UT students have mixed reactions to student loan deal

UT students have mixed reactions to student loan deal

Posted:
While the class of 2015 may be dodging the rates this time, the interest rates could still potentially come back to haunt them in graduate school. While the class of 2015 may be dodging the rates this time, the interest rates could still potentially come back to haunt them in graduate school.
"It obviously affects my future a lot and what I will have to pay six months after graduation," said UT senior Ashley Kinser. "It obviously affects my future a lot and what I will have to pay six months after graduation," said UT senior Ashley Kinser.

By DREW GARDNER
6 News Reporter

KNOXVILLE (WATE) - As the fall semester approached, so did the threat of higher interest rates for many students. A new deal in the U.S. Senate, however, has apparently averted the rate spike, at least for now.

Rates on subsidized Stafford loans jumped at the start of the month from 3.4 percent to 6.8 percent after the Senate failed to reach an agreement on the student loan program.

Then a bipartisan group of Senate negotiators reached a deal Wednesday to hold interest rates steady through 2015.

"It obviously affects my future a lot and what I will have to pay six months after graduation," said UT senior Ashley Kinser. "It's really disheartening to realize they have almost doubled, and plus with tuition going up every year since I've been at UT."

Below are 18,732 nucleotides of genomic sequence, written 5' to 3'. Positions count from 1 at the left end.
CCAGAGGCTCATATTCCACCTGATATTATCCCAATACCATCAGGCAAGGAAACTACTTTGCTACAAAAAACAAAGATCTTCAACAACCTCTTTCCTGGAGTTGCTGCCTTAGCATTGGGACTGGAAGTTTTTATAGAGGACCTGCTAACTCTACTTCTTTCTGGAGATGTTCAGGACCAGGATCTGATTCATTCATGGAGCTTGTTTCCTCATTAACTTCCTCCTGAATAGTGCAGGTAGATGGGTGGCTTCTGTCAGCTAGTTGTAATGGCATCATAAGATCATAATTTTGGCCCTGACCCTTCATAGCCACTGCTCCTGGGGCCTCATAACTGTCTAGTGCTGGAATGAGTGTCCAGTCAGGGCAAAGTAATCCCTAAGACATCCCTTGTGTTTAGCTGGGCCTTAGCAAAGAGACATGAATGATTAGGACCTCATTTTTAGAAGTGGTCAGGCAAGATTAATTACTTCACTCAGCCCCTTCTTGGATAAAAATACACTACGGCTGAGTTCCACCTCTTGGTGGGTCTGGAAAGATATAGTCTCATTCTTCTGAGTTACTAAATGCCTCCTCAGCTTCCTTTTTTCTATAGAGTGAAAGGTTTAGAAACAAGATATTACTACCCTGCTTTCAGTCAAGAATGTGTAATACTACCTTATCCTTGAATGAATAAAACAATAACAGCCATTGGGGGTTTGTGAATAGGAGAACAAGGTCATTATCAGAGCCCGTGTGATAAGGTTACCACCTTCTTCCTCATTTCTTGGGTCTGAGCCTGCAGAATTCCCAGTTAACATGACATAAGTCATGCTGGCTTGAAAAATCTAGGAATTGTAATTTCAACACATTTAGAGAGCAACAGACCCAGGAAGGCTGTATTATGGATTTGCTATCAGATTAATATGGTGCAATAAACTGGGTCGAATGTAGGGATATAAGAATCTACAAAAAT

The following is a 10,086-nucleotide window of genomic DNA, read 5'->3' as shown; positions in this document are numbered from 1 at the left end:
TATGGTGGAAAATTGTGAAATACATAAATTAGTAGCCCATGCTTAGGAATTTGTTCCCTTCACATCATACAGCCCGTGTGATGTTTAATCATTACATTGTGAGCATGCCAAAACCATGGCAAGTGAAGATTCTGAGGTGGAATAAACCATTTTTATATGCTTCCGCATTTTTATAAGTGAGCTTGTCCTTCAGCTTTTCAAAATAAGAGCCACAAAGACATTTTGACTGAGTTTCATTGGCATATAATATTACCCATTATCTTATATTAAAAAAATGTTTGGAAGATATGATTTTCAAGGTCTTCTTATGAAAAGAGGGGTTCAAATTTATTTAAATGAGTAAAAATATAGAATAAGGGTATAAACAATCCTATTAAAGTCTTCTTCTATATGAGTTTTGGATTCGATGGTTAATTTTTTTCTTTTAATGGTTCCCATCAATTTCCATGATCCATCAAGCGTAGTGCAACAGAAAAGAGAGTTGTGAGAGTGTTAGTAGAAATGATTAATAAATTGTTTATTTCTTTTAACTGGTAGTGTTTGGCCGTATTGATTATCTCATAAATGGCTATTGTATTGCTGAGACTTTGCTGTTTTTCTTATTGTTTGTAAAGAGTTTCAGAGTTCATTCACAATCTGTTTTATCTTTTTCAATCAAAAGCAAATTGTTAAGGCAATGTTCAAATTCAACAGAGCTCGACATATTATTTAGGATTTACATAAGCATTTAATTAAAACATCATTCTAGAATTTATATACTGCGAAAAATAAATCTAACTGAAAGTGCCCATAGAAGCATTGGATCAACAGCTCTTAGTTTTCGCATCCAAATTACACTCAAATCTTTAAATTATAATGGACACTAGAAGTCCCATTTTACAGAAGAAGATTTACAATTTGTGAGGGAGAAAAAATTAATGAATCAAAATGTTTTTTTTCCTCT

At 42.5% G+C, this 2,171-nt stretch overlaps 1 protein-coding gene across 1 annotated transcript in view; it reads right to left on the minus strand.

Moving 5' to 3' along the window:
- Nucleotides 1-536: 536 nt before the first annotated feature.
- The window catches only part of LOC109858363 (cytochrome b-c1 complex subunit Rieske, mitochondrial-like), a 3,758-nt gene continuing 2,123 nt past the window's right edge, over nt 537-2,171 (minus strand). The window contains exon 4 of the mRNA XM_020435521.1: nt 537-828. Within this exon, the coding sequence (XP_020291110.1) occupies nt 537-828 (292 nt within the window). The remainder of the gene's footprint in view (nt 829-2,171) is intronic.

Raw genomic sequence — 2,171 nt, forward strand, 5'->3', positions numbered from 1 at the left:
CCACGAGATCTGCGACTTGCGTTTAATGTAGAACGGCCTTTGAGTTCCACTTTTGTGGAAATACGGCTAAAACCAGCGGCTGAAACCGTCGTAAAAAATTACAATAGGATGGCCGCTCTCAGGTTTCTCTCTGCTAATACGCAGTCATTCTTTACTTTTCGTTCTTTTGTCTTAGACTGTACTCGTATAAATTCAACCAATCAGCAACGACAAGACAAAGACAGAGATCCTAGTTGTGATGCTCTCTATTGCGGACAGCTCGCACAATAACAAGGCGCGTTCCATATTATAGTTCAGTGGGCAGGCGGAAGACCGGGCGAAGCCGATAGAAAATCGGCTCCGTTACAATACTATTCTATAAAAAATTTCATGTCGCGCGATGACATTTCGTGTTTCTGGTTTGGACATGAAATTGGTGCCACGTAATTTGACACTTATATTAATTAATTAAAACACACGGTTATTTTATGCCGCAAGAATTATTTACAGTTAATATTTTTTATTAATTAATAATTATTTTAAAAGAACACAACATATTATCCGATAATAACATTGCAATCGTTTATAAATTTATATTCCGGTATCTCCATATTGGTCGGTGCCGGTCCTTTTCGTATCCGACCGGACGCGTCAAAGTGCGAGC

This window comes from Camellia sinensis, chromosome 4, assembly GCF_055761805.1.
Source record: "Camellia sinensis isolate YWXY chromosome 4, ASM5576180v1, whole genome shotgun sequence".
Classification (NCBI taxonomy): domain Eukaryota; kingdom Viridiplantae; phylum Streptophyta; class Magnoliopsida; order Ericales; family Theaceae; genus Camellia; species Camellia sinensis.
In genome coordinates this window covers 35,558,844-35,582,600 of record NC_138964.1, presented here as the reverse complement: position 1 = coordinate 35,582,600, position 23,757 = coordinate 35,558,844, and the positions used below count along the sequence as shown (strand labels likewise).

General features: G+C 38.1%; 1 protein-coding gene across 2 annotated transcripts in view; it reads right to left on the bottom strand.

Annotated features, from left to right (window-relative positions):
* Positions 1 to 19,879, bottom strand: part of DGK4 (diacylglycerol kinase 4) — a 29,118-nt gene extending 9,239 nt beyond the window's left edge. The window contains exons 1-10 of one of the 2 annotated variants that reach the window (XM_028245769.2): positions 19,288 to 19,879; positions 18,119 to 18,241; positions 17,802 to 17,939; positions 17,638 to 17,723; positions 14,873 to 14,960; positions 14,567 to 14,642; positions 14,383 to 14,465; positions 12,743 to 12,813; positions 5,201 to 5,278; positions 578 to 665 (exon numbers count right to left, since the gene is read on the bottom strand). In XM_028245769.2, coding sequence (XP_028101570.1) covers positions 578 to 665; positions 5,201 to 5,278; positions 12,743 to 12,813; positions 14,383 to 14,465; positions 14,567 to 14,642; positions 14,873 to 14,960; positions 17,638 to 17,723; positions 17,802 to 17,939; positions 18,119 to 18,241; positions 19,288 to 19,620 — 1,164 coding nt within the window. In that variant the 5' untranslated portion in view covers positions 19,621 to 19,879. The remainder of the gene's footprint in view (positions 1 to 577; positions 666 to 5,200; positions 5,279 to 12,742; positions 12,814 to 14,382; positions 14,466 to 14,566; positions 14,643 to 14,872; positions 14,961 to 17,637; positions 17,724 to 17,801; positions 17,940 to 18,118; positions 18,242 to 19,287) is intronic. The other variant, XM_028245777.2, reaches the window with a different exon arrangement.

The news isn't all good for tuition loans. After 2015 interest rates undergraduates could face may jump as high as 8.25 percent. Graduate students would pay 9.5 percent and parents would pay 10.5 percent.

With this deal senior Ashley Kinser says she is lucky enough to escape the increase, but can't help but think about future students.   

"They are working to make their lives better. And they are in pursuit of a degree realizing that in four years they'll have a great job and be able to pay these back, when the truth is it's going to be a mountainous number," said Kinser.

While the class of 2015 may be dodging the rates this time, the interest rates could still potentially come back to haunt them in graduate school.

"I think having that higher education will be better in the long run," said Kinser. "I just hope to get a good paying job and pay them back as fast as I can."

In the meantime Kinser plans to do her best to focus on her studies no matter what happens.

The tentative deal is estimated to reduce the deficit by $715 million over the next decade.

The Senate was expected to vote on the deal as early as Thursday. 

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